Opinion: The U.S. is heading deeper into isolationism

Tamlynn Torchon

Graphic by Sam Chaney

The United States of America has decided to withdraw from the United Nations’ Human Rights Council (UNHCR) as of Tuesday, June 19. It is the only country to have voluntarily withdrawn itself and it joins Eritrea, Iran and North Korea as countries unwilling to participate in the Council’s affairs. To many, this move was inevitable and unsurprising due to the current political climate of this administration. Let’s understand the history of this current approach, its meanings and its possible consequences.

What is this approach that we have been witnessing recently? Well, the current administration seems to have a “realist” approach to world affairs with an intention of becoming more isolated from certain interventions.

To be a realist country means to function under the belief that no other country should be trusted because everyone is looking out for their own best interests. On the other hand, to be a liberal country means to believe in international cooperation between governments through institutions and fostering mutual development.

Until recently, the U.S. has had both approaches simultaneously in different situations, but rarely ever took an extreme stance.

As of lately, the activities of the U.S. government has been isolationist to an extreme that is worrying everyone in and out of international affairs. Within the last year, the U.S. has officially withdrawn from the U.N. Migrant and Refugee Compact, the Paris Climate Change Agreement, and the U.N. Educational, Scientific and Cultural Organization. As of June 11, 2018, this year, President Donald Trump has spoken and acted against U.S. allies at the G7 Summit, and now, he has pulled out from the U.N. Human Rights Council.

In world politics, the U.S. has been known to always harbor an exceptionalist (or unique) attitude towards international affairs. The country firmly believes in its ability to do things without any external policing force involved. Despite being a self-proclaimed human rights defender, the U.S. hesitates to join international human rights institutions and even outright refuses to enact agreements through Congress. It has never ratified the Universal Declaration of Human Rights, the Convention on the Rights of the Child or the Rome Statute giving the International Criminal Court.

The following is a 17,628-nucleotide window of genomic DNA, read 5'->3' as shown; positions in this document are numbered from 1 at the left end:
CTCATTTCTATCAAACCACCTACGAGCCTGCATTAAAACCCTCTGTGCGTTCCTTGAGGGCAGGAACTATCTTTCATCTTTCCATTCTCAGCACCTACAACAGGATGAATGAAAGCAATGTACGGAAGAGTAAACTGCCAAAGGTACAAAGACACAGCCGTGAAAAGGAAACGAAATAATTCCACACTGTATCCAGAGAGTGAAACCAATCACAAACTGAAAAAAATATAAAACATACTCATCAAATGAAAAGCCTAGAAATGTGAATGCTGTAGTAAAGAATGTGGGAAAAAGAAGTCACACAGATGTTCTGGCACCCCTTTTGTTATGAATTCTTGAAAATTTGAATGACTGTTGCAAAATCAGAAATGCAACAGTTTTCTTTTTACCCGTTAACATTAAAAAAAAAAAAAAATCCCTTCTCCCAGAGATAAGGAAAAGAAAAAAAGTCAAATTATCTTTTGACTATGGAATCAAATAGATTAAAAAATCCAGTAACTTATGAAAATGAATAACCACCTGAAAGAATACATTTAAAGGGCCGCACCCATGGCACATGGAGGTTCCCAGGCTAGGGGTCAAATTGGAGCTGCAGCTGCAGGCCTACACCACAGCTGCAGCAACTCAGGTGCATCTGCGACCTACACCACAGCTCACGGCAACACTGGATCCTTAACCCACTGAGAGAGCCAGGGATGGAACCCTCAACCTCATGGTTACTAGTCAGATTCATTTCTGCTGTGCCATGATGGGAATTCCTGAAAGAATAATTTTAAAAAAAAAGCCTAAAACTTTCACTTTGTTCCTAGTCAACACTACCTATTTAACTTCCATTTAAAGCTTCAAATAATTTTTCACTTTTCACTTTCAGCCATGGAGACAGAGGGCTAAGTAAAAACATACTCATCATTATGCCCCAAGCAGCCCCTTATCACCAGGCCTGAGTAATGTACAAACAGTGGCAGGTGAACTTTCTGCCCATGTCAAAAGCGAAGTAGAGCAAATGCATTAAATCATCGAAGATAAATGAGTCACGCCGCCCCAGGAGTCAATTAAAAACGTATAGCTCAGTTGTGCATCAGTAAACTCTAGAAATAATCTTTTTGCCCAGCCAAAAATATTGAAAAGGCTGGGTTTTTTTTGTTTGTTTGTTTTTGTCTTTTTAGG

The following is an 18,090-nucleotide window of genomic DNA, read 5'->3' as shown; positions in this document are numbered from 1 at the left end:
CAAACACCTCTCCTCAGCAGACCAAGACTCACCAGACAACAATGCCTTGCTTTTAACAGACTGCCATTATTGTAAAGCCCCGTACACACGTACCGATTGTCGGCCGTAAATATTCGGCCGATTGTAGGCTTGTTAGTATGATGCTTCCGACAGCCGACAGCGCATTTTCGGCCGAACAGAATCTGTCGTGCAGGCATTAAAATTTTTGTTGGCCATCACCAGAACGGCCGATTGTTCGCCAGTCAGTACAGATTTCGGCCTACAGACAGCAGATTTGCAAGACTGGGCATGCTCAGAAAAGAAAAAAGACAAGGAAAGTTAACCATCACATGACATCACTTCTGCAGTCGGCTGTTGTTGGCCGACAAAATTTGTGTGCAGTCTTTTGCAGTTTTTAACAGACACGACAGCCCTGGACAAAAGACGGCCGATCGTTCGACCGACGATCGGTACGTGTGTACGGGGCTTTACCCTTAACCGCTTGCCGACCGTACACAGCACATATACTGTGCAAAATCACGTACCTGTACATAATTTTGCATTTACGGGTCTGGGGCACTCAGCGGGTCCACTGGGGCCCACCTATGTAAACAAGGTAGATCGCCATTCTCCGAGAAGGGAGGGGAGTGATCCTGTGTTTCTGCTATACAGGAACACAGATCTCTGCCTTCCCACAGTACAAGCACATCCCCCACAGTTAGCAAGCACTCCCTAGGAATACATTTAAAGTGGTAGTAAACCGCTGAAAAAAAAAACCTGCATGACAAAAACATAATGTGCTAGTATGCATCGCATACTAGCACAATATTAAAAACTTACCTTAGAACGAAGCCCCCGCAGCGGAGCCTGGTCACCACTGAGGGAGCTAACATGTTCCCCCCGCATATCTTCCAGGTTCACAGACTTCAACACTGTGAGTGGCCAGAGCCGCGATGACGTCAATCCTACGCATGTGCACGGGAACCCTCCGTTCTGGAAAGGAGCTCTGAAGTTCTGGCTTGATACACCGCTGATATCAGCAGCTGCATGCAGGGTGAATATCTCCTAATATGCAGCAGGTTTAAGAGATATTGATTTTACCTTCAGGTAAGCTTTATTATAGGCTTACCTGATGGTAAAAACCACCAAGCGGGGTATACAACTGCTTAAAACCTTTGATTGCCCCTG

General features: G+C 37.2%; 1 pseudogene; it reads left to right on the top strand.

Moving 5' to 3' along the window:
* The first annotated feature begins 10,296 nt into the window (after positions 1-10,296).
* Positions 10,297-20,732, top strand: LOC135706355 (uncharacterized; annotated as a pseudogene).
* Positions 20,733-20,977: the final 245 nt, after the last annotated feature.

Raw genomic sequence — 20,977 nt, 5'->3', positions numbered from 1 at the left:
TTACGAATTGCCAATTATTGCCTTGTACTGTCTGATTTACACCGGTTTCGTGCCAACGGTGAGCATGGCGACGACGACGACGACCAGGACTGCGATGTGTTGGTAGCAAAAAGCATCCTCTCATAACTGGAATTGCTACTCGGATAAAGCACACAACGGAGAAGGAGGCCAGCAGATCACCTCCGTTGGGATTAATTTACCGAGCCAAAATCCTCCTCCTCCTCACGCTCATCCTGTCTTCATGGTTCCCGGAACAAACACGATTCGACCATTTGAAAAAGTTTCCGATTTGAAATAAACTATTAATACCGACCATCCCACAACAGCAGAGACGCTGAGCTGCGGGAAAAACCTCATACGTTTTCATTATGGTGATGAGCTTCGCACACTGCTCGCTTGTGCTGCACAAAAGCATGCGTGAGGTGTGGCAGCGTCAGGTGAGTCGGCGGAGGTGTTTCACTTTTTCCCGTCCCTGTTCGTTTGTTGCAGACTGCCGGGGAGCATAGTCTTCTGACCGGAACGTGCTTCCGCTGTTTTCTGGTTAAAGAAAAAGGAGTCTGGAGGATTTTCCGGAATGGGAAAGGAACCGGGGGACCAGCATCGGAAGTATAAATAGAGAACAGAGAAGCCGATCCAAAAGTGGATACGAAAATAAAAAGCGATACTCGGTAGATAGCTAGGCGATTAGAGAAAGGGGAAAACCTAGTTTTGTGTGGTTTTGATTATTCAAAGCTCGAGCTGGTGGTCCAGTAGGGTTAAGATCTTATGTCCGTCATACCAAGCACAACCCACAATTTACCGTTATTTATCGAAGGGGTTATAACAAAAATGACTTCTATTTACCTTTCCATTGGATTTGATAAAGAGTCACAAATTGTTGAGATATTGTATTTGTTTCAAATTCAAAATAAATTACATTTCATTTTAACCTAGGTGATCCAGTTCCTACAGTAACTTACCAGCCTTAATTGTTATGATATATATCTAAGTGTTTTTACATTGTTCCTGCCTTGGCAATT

In regard to withdrawals of both USHRC and UNESCO, bias against Israel was stated as a reason; in other cases, it was a concern for sovereignty. This is a recurring pattern that shows the U.S. incapability or unwillingness to be held accountable for human rights violations.

On that note, calling out the UNHRC as a “hypocritical and self-serving organization that makes a mockery of human rights,” as U.S. Ambassador to the United Nations Nikki Haley has done, is a bit paradoxical because it displays the U.S. as being partisan and only participating in international affairs if it gets its way across the board.

Calling out other countries’ atrocities as an excuse to neglect your ally’s wrongdoings is incredibly hypocritical— it’s also interesting to note that another U.S. ally, Saudi Arabia, was called out. If both Israel and Saudi Arabia commit human rights violations, why not be the lead to call out both countries?

Regardless of allyship, if a country is being seen as a violator, the international community should come together for condemnation. The Israeli-Palestinian conflict seems touchy for many, but no one can ignore the illegalities of the Israeli government’s actions, such as detaining political dissenters, killing peaceful protests as well as nurses and doctors, building illegal settlements in Palestinian land, and more. It is not a bias so much as it is a legitimate concern about the current activities.

The U.S. government should understand that a positive change in the UNHRC— or any international body— can only be done by actively participating and understanding the situation at hand. Seeming isolationist or oppressive stops much progress. It invites resistance, or worse, alliance with competitors.

This approach also reinforces a long-standing belief of U.S. foreign policy: peaceful diplomacy seems useless and is barely used. The U.S. loves to act as a bully, and this administration is overshadowing the efforts of hard-working U.S. diplomats to maintain relationships.

Either the U.S. wakes up and changes its approach to the world, or the world may continue to push forward with or without us.

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